After the adoption of resolution 2475, Council members shed some light on their motivations for its adoption (S/PV.8556). Poland said that the resolution had achieved the three goals they sought at the start of negotiations: strengthening data collection and reporting for persons with disabilities; building the capacity and knowledge of peacekeepers and peacebuilders on the needs and rights of persons with disabilities; and empowering and engaging persons with disabilities in conflict prevention, resolution, reconciliation, reconstruction, and peacebuilding.
The US stressed that in the past the Council had not done enough on this topic, given increased marginalisation in times of conflict for a population that already faces difficulties. The US welcomed future briefings by persons with disabilities in connection with armed conflict and said that it looks forward to increased information and recommendations from the Secretary-General in all his reports on how to better protect persons with disabilities in conflict.
France and the Dominican Republic, in a joint statement also made on behalf of Belgium, Germany, Indonesia, Kuwait, and Peru, called for the ratification and implementation of the CRPD. In the Dominican Republic’s statement, Ambassador José Singer emphasised that the issue addressed by the resolution “touches directly on human rights and international humanitarian law and is inextricably linked to peace and security”. He further underscored the importance of addressing the humanitarian needs of persons with disabilities in conflict.
While they supported the resolution, Russia and China expressed some reservations, in their explanations of vote, about the Council’s engagement on this issue. Both countries have ratified the CRPD. However, they disagreed with the subject being discussed in the Council, maintaining that the Council should strive to protect civilians within the UN system’s division of labour and each body’s mandate. Russia explicitly cited its opposition to operative paragraphs 10 and 11 of resolution 2475, which express the Council’s intention to invite persons with disabilities to brief the Council in relevant areas and urges parties to comply with obligations applicable to them under the CRPD, respectively. Russia argued that the Council should not continue to create unending subgroups of persons that need protection, which in its view undermines overall protection. It further maintained that “new international legal concepts” should not be invented by the Council; in response, the UK retorted that new legal obligations had not been created by the resolution.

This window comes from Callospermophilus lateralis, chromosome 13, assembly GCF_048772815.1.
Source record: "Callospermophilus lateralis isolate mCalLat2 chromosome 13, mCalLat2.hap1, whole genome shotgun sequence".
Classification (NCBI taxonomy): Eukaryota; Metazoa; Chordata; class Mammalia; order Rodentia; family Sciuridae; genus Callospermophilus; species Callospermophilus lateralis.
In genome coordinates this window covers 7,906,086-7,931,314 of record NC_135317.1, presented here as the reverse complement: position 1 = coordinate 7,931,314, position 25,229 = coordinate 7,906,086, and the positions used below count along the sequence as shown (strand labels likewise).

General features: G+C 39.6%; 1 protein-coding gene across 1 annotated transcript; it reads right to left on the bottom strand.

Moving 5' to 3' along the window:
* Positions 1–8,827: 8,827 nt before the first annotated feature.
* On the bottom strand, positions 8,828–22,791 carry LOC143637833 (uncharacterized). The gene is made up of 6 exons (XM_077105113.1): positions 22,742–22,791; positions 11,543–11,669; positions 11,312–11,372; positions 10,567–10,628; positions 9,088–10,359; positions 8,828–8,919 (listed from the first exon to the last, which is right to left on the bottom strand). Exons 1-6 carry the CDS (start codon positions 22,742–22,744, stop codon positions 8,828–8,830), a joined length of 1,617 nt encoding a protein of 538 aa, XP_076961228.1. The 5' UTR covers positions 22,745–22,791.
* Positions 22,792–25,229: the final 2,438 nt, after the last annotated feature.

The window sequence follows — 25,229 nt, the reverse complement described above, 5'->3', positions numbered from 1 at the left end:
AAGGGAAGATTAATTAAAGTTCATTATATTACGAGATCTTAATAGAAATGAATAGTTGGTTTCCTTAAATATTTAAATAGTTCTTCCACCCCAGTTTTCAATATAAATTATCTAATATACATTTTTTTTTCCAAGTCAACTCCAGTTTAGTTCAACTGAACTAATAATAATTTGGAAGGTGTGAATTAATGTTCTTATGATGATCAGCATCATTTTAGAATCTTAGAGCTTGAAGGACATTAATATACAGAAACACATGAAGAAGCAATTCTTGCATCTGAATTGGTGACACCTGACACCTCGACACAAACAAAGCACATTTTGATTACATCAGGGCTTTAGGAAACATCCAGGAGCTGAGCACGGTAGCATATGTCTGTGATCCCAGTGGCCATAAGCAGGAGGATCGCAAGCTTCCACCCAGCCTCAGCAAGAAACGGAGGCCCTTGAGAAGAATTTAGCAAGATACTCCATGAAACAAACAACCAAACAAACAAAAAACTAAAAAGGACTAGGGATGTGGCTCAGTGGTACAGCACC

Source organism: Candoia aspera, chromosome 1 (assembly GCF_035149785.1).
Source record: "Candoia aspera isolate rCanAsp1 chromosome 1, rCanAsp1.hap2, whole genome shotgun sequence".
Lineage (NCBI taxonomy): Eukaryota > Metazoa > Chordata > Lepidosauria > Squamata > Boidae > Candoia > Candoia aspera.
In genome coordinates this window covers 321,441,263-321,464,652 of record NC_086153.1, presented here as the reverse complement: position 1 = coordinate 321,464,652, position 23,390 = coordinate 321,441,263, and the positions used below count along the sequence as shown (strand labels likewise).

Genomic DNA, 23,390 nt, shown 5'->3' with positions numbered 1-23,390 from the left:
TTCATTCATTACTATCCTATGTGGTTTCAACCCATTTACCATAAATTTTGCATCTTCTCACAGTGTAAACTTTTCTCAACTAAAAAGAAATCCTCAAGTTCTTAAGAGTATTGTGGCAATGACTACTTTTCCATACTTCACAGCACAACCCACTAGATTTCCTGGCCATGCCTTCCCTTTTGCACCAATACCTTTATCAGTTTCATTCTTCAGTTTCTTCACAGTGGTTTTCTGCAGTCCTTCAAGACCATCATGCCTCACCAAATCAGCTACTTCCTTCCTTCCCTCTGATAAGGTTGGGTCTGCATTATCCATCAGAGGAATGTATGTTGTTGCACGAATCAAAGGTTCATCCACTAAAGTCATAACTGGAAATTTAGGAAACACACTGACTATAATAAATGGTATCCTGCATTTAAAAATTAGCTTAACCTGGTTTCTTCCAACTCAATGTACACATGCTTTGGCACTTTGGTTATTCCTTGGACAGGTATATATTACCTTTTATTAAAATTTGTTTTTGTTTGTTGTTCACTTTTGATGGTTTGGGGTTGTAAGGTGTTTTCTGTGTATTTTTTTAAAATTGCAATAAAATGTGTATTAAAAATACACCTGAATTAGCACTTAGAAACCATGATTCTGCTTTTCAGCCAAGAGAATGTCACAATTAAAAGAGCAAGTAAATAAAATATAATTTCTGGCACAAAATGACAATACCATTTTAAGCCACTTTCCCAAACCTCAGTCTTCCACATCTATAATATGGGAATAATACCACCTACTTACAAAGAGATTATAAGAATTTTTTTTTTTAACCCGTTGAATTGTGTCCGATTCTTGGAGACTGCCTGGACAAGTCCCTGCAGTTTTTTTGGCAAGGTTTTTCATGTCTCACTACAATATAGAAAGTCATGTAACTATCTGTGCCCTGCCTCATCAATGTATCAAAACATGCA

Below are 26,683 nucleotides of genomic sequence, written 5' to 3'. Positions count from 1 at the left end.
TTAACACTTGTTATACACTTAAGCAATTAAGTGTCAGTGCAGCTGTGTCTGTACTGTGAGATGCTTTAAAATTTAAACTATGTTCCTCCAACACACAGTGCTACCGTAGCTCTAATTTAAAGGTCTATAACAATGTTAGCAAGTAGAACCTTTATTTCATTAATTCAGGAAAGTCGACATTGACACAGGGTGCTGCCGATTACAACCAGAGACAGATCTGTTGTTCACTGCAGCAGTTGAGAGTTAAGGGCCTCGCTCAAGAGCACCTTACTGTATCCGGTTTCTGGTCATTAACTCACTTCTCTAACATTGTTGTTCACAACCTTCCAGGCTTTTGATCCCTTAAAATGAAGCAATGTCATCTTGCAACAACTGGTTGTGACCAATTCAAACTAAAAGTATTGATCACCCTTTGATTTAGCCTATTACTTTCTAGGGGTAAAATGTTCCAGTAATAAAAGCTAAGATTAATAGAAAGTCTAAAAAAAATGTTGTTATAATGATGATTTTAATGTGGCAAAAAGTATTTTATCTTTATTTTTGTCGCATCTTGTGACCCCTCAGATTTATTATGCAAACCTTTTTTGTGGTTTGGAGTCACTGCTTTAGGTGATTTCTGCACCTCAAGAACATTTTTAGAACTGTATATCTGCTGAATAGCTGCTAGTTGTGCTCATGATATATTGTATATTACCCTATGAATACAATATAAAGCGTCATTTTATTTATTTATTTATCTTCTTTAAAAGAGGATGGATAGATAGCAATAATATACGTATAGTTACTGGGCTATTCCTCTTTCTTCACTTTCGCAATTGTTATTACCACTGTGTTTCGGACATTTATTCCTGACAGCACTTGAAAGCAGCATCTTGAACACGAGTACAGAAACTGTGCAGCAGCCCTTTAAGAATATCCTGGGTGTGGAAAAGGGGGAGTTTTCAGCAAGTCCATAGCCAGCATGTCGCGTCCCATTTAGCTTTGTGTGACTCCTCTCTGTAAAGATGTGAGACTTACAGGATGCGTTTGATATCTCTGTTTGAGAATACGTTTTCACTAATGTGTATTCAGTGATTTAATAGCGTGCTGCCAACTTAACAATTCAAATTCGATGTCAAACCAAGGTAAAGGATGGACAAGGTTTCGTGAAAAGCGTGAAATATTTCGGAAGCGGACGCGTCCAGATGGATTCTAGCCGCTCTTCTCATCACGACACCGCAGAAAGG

China maintained that the Council should focus on reducing disabilities resulting from conflict by tackling root causes of conflict. It noted that preventing conflicts through mediation and dialogue minimises the impact on the vulnerable and reiterated its belief that it is the primary responsibility of the government of the countries concerned to protect their citizens.